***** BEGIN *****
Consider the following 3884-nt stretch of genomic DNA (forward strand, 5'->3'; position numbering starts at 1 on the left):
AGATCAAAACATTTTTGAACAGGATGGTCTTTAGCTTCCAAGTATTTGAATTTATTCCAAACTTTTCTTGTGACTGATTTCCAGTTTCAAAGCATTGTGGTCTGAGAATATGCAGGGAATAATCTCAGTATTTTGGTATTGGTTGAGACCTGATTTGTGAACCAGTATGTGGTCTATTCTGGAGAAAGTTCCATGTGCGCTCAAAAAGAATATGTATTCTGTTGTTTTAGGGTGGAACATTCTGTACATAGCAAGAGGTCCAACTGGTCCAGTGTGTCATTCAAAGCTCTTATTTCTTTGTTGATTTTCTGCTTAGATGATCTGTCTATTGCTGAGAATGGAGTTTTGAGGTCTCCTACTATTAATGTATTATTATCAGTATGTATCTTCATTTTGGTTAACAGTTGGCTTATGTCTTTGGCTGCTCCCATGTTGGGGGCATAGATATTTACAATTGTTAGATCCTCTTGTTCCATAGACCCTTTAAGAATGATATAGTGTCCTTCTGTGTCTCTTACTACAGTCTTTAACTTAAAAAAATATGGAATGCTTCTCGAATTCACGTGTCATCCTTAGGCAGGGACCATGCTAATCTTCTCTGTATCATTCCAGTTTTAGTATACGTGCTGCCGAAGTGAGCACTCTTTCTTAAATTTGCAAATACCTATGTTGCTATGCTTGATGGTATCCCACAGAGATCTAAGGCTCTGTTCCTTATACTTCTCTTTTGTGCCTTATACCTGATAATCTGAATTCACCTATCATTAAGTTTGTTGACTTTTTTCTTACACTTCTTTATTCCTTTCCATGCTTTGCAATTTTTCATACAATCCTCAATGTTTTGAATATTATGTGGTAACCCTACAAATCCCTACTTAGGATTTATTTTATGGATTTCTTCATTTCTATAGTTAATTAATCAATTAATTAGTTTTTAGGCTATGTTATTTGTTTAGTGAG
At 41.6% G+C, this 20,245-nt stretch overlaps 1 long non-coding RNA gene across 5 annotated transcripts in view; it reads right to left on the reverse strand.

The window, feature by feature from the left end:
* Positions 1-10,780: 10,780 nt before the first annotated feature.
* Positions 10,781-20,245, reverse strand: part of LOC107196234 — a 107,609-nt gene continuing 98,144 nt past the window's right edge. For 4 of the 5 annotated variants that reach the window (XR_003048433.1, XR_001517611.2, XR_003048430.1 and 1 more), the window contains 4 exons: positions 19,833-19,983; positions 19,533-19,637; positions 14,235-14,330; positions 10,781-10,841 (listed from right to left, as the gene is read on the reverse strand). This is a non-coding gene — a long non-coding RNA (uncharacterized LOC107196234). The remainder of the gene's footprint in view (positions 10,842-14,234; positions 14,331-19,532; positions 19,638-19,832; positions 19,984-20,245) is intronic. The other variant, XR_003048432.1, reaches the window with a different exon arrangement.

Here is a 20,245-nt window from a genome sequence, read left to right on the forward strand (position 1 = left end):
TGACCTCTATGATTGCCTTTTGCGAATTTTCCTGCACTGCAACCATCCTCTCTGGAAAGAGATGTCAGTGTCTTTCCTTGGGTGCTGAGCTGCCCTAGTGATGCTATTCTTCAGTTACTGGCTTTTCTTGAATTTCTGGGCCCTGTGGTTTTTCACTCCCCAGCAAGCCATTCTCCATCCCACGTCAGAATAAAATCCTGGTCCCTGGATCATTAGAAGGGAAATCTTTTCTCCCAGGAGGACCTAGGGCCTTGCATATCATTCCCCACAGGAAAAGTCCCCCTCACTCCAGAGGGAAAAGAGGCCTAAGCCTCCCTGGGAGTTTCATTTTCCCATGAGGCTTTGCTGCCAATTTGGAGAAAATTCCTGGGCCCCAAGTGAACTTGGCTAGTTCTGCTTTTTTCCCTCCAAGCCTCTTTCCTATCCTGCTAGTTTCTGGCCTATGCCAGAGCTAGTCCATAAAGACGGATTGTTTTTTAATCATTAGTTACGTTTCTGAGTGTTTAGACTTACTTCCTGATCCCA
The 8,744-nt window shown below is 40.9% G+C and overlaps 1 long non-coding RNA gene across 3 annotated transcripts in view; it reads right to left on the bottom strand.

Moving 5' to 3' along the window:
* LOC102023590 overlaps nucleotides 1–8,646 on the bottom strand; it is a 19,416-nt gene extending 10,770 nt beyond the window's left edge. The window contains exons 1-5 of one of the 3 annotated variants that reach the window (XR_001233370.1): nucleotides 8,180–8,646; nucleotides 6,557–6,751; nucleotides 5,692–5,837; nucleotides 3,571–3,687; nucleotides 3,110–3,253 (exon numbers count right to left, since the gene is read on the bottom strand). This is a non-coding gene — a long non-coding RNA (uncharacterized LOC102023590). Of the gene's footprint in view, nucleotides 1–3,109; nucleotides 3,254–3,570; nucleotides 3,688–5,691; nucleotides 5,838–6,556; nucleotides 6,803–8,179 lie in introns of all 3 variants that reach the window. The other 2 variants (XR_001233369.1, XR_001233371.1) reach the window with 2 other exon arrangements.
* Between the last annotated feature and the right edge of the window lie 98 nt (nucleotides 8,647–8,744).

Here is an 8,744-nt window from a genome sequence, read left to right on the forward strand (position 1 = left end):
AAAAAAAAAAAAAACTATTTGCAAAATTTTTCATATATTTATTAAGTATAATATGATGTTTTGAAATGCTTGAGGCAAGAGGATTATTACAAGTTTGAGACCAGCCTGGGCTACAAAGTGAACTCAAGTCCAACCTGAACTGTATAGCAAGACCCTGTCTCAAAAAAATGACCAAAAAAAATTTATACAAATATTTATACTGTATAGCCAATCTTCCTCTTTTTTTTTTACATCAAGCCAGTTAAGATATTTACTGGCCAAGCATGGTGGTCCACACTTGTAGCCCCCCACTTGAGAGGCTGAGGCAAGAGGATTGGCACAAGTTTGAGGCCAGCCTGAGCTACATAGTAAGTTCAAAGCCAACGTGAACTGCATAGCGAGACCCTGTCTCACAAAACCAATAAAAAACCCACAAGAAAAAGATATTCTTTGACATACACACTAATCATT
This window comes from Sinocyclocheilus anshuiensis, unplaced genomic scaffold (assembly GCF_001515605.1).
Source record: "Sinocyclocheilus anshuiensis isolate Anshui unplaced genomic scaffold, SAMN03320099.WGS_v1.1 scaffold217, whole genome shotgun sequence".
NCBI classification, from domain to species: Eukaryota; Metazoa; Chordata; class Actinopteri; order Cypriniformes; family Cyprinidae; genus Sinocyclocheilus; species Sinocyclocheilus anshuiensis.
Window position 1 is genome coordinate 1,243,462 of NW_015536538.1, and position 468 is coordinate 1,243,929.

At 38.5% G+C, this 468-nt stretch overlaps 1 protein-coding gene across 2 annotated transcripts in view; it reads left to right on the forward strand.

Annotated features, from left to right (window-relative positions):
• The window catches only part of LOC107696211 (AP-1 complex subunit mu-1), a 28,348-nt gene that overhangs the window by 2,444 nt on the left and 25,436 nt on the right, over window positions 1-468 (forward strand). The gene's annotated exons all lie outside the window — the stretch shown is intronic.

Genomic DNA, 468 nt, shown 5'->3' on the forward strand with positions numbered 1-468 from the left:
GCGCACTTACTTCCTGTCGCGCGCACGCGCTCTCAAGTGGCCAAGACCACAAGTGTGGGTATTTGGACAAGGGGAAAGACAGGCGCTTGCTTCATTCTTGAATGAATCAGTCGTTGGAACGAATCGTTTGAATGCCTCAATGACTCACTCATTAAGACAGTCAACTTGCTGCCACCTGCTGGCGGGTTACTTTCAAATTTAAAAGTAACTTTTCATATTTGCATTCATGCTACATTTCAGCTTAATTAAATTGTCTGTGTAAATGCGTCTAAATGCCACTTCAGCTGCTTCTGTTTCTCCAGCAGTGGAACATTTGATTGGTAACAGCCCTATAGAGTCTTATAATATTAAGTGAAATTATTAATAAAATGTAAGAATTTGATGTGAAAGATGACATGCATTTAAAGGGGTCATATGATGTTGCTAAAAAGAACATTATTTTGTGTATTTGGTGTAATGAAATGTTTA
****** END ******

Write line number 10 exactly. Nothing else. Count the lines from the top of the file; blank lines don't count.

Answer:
Moving 5' to 3' along the window: